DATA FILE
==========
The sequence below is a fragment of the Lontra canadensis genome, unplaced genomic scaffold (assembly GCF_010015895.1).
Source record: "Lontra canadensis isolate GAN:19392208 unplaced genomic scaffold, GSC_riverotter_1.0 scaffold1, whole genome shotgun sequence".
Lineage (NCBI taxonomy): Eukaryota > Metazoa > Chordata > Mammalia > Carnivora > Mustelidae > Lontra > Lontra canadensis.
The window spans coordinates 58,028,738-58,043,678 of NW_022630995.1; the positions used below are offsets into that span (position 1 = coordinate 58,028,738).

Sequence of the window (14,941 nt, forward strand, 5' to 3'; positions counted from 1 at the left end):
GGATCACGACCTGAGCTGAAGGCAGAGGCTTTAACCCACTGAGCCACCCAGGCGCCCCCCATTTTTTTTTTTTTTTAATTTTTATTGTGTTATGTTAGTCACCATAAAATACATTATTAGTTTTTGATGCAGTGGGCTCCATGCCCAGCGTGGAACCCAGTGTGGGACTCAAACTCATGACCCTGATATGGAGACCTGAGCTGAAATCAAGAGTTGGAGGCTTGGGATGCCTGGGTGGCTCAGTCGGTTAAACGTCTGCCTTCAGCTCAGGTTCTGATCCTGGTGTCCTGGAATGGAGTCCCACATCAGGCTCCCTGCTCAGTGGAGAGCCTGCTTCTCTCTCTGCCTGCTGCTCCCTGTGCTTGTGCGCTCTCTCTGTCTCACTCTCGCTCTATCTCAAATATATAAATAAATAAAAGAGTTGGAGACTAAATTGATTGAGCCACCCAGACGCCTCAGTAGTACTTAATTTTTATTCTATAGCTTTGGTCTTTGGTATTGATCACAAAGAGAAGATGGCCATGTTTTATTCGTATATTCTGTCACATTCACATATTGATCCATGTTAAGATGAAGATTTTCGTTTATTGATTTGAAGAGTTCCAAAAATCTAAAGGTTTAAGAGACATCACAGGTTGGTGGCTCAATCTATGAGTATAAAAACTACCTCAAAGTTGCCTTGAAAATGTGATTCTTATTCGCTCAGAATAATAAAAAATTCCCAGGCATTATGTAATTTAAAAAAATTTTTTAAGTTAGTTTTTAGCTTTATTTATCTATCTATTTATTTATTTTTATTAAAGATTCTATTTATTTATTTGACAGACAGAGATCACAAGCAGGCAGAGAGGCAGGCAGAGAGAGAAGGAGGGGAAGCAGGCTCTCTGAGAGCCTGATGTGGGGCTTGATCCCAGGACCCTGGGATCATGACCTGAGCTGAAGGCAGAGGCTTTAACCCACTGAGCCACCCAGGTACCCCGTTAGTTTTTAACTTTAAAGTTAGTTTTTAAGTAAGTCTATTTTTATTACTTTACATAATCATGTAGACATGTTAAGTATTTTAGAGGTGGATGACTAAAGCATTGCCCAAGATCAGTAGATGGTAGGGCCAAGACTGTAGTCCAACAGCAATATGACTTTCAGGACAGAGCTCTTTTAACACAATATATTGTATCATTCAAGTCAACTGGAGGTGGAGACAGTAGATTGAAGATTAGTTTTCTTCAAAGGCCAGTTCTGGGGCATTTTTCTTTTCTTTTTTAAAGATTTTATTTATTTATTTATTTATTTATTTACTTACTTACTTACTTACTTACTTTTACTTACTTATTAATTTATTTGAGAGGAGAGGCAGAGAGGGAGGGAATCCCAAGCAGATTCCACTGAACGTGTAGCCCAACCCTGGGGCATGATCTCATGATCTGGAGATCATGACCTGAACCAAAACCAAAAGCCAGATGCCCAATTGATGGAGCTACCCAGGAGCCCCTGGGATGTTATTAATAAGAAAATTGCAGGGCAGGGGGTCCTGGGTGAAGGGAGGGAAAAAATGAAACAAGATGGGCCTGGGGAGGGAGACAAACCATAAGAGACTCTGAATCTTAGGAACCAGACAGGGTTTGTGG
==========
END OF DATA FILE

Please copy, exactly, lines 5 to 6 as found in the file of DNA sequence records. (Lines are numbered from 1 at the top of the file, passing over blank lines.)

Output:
Sequence of the window (14,941 nt, forward strand, 5' to 3'; positions counted from 1 at the left end):
GGATCACGACCTGAGCTGAAGGCAGAGGCTTTAACCCACTGAGCCACCCAGGCGCCCCCCATTTTTTTTTTTTTTTAATTTTTATTGTGTTATGTTAGTCACCATAAAATACATTATTAGTTTTTGATGCAGTGGGCTCCATGCCCAGCGTGGAACCCAGTGTGGGACTCAAACTCATGACCCTGATATGGAGACCTGAGCTGAAATCAAGAGTTGGAGGCTTGGGATGCCTGGGTGGCTCAGTCGGTTAAACGTCTGCCTTCAGCTCAGGTTCTGATCCTGGTGTCCTGGAATGGAGTCCCACATCAGGCTCCCTGCTCAGTGGAGAGCCTGCTTCTCTCTCTGCCTGCTGCTCCCTGTGCTTGTGCGCTCTCTCTGTCTCACTCTCGCTCTATCTCAAATATATAAATAAATAAAAGAGTTGGAGACTAAATTGATTGAGCCACCCAGACGCCTCAGTAGTACTTAATTTTTATTCTATAGCTTTGGTCTTTGGTATTGATCACAAAGAGAAGATGGCCATGTTTTATTCGTATATTCTGTCACATTCACATATTGATCCATGTTAAGATGAAGATTTTCGTTTATTGATTTGAAGAGTTCCAAAAATCTAAAGGTTTAAGAGACATCACAGGTTGGTGGCTCAATCTATGAGTATAAAAACTACCTCAAAGTTGCCTTGAAAATGTGATTCTTATTCGCTCAGAATAATAAAAAATTCCCAGGCATTATGTAATTTAAAAAAATTTTTTAAGTTAGTTTTTAGCTTTATTTATCTATCTATTTATTTATTTTTATTAAAGATTCTATTTATTTATTTGACAGACAGAGATCACAAGCAGGCAGAGAGGCAGGCAGAGAGAGAAGGAGGGGAAGCAGGCTCTCTGAGAGCCTGATGTGGGGCTTGATCCCAGGACCCTGGGATCATGACCTGAGCTGAAGGCAGAGGCTTTAACCCACTGAGCCACCCAGGTACCCCGTTAGTTTTTAACTTTAAAGTTAGTTTTTAAGTAAGTCTATTTTTATTACTTTACATAATCATGTAGACATGTTAAGTATTTTAGAGGTGGATGACTAAAGCATTGCCCAAGATCAGTAGATGGTAGGGCCAAGACTGTAGTCCAACAGCAATATGACTTTCAGGACAGAGCTCTTTTAACACAATATATTGTATCATTCAAGTCAACTGGAGGTGGAGACAGTAGATTGAAGATTAGTTTTCTTCAAAGGCCAGTTCTGGGGCATTTTTCTTTTCTTTTTTAAAGATTTTATTTATTTATTTATTTATTTATTTACTTACTTACTTACTTACTTACTTTTACTTACTTATTAATTTATTTGAGAGGAGAGGCAGAGAGGGAGGGAATCCCAAGCAGATTCCACTGAACGTGTAGCCCAACCCTGGGGCATGATCTCATGATCTGGAGATCATGACCTGAACCAAAACCAAAAGCCAGATGCCCAATTGATGGAGCTACCCAGGAGCCCCTGGGATGTTATTAATAAGAAAATTGCAGGGCAGGGGGTCCTGGGTGAAGGGAGGGAAAAAATGAAACAAGATGGGCCTGGGGAGGGAGACAAACCATAAGAGACTCTGAATCTTAGGAACCAGACAGGGTTTGTGG